We had the good fortune of connecting with Dabney Morris and we’ve shared our conversation below.
Hi Dabney, do you disagree with some advice that is more or less universally accepted?
Something I hear people say over and over again when you are first starting out is that you should say “yes” to everything, because you never know where that opportunity might take you. Just because you like working in music doesn’t mean you should say yes to a shitty internship at a marketing company because you *might* meet someone who can take you to the next level. I think a better piece of advice is to say, “figure out what you love, get really good at doing that thing, and then only say yes to opportunities that make you even better at it.”
Can you open up a bit about your work and career? We’re big fans and we’d love for our community to learn more about your work.
I’m interested in things being in their raw form. That is to say, I’m interested in organic sounds made by tactile instruments / sources that aren’t overly processed or doctored up. I think as soon as you approach an instrument from that perspective, the limitations of what you can do–say, without a delay or reverb or whatever–force you to find innovative approaches to how to play or voice it. I think it also makes sounds feel more alive and tactile themselves, which in turn translates to a piece of music that feels alive and active. To that effect, I’ve found it so important to constantly be playing and learning instruments. The better you understand a sound source, the more versatile you can be with it. I started learning violin & viola a few years ago and have been lazily playing/learning cello for the better part of the past decade. It’s a slow burn and at times extremely frustrating learning instruments like that, but now I’m able record them myself in certain scenarios and at the very least am able to clearly articulate what I want to players to do when I write something that’s beyond my playing capability. I generally try to find at least an hour or two every day to practice. It’s become an almost meditative ritual which lets me take a breath from the work grind. It also often leads to stumbling upon an idea that later develops into something meaningful or usable.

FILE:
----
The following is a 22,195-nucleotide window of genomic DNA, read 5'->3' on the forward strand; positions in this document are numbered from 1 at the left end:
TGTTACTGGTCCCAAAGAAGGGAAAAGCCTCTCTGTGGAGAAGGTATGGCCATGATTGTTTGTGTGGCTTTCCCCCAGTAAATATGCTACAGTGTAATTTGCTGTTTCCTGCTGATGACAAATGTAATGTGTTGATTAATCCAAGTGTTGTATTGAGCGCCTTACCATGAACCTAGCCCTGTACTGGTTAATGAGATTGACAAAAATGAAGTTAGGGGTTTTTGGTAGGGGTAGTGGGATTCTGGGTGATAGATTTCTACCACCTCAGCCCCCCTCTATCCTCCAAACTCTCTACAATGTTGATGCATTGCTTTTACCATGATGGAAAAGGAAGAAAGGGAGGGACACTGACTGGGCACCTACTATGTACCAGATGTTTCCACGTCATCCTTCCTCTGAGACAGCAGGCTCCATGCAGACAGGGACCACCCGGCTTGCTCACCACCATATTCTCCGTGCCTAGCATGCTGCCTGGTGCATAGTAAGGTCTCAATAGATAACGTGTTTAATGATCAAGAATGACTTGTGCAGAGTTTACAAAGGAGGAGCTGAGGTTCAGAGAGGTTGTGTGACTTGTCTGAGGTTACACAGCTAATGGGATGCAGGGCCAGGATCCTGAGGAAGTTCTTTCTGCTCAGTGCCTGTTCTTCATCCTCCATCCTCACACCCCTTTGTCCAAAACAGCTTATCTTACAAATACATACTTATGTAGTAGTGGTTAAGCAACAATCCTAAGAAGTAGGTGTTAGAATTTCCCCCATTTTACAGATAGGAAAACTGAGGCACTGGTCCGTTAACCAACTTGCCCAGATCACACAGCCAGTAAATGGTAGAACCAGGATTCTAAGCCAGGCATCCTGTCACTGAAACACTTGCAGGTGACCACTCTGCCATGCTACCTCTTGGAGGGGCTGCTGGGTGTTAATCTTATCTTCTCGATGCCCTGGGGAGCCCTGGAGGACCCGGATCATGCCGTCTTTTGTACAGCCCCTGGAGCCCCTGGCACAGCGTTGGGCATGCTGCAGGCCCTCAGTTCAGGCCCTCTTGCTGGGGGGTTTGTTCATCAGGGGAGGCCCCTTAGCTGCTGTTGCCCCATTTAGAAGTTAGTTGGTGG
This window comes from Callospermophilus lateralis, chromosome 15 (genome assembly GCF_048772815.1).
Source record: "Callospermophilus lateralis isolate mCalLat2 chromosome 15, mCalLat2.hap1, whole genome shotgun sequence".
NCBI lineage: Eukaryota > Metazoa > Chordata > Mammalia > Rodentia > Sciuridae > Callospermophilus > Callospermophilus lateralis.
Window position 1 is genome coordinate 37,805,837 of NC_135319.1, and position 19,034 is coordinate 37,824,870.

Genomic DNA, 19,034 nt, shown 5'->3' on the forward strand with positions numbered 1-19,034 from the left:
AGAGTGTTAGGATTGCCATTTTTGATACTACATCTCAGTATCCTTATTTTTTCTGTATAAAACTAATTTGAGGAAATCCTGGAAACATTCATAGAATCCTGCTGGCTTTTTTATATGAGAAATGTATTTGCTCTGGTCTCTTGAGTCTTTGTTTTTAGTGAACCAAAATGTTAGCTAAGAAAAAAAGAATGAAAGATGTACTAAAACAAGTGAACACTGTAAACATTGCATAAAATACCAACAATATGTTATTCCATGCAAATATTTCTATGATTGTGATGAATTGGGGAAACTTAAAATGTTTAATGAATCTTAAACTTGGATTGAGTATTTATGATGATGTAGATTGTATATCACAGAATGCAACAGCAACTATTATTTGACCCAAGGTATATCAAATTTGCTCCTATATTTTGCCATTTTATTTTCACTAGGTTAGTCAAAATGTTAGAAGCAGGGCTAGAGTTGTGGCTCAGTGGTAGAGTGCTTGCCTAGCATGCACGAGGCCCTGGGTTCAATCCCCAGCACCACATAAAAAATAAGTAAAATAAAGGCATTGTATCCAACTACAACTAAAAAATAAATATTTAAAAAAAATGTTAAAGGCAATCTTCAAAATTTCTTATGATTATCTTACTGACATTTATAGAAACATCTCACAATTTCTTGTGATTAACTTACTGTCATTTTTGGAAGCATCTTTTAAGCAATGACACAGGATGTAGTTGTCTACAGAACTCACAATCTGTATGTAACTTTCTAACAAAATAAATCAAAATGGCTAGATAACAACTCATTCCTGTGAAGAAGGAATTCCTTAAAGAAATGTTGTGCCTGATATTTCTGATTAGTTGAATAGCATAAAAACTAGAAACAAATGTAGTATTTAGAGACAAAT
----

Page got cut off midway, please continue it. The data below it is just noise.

If you had a friend visiting you, what are some of the local spots you’d want to take them around to?
I’ve always hated planning when it comes to getaways. I much prefer to let the experience happen and be open to adventures as they present themselves. So I’m normally that way with my friends when they visit. That being said, if I HAD to choose a couple of things: As tourist-y as it sounds, I always love an excuse to make a trip to the Griffith Observatory. Definitely some bar-hopping and at least one evening at the Dresden.
The Shoutout series is all about recognizing that our success and where we are in life is at least somewhat thanks to the efforts, support, mentorship, love and encouragement of others. So is there someone that you want to dedicate your shoutout to?
Keegan DeWitt is a composer who gave me my first gigs in the film music world. He took a chance on having me arrange for him on a the Netflix film, All the Bright Places. It was on our recording session for the score that I started building some really important relationships with musicians, score producers, orchestrators, etc. He’s also recommended me on a bunch of films he wasn’t able to take on. It’s so important to give the people you believe in opportunities where they can succeed.
Other: I’m also the founder of Chamber House, which is a chamber music concert series and podcast. http://chamberhouse.la, instagram, twitter: @chamberhousela
Andrea Behrends, https://www.andreabehrends.com/, took the portrait. The cello photo was taken by myself.